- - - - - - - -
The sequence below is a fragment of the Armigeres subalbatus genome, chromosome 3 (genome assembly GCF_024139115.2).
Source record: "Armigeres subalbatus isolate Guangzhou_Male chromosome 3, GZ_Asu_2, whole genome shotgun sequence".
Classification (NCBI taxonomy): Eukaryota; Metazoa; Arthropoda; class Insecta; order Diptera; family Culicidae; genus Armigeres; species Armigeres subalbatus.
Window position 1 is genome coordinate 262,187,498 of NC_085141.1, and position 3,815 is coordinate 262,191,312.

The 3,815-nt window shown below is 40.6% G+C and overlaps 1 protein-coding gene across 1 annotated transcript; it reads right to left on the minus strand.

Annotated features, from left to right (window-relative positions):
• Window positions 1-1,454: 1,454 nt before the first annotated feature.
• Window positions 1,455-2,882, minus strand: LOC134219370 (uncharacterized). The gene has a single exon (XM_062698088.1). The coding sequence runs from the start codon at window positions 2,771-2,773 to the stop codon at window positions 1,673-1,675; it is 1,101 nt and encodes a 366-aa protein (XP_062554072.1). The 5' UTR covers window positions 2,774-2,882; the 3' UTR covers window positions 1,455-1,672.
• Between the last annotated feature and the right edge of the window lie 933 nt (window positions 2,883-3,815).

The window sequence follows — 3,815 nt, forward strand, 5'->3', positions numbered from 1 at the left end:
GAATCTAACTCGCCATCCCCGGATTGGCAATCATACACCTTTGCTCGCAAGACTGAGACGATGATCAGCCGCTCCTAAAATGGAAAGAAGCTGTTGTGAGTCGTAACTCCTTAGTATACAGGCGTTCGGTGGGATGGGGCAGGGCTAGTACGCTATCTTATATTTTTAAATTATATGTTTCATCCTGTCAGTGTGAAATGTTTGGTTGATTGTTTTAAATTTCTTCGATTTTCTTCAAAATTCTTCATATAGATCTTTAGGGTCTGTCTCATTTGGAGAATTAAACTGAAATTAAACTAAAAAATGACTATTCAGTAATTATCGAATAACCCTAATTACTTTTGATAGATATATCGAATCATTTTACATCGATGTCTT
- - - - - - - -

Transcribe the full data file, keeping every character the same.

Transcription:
The sequence below is a fragment of the Armigeres subalbatus genome, chromosome 3 (genome assembly GCF_024139115.2).
Source record: "Armigeres subalbatus isolate Guangzhou_Male chromosome 3, GZ_Asu_2, whole genome shotgun sequence".
Classification (NCBI taxonomy): Eukaryota; Metazoa; Arthropoda; class Insecta; order Diptera; family Culicidae; genus Armigeres; species Armigeres subalbatus.
Window position 1 is genome coordinate 262,187,498 of NC_085141.1, and position 3,815 is coordinate 262,191,312.

The 3,815-nt window shown below is 40.6% G+C and overlaps 1 protein-coding gene across 1 annotated transcript; it reads right to left on the minus strand.

Annotated features, from left to right (window-relative positions):
• Window positions 1-1,454: 1,454 nt before the first annotated feature.
• Window positions 1,455-2,882, minus strand: LOC134219370 (uncharacterized). The gene has a single exon (XM_062698088.1). The coding sequence runs from the start codon at window positions 2,771-2,773 to the stop codon at window positions 1,673-1,675; it is 1,101 nt and encodes a 366-aa protein (XP_062554072.1). The 5' UTR covers window positions 2,774-2,882; the 3' UTR covers window positions 1,455-1,672.
• Between the last annotated feature and the right edge of the window lie 933 nt (window positions 2,883-3,815).

The window sequence follows — 3,815 nt, forward strand, 5'->3', positions numbered from 1 at the left end:
GAATCTAACTCGCCATCCCCGGATTGGCAATCATACACCTTTGCTCGCAAGACTGAGACGATGATCAGCCGCTCCTAAAATGGAAAGAAGCTGTTGTGAGTCGTAACTCCTTAGTATACAGGCGTTCGGTGGGATGGGGCAGGGCTAGTACGCTATCTTATATTTTTAAATTATATGTTTCATCCTGTCAGTGTGAAATGTTTGGTTGATTGTTTTAAATTTCTTCGATTTTCTTCAAAATTCTTCATATAGATCTTTAGGGTCTGTCTCATTTGGAGAATTAAACTGAAATTAAACTAAAAAATGACTATTCAGTAATTATCGAATAACCCTAATTACTTTTGATAGATATATCGAATCATTTTACATCGATGTCTT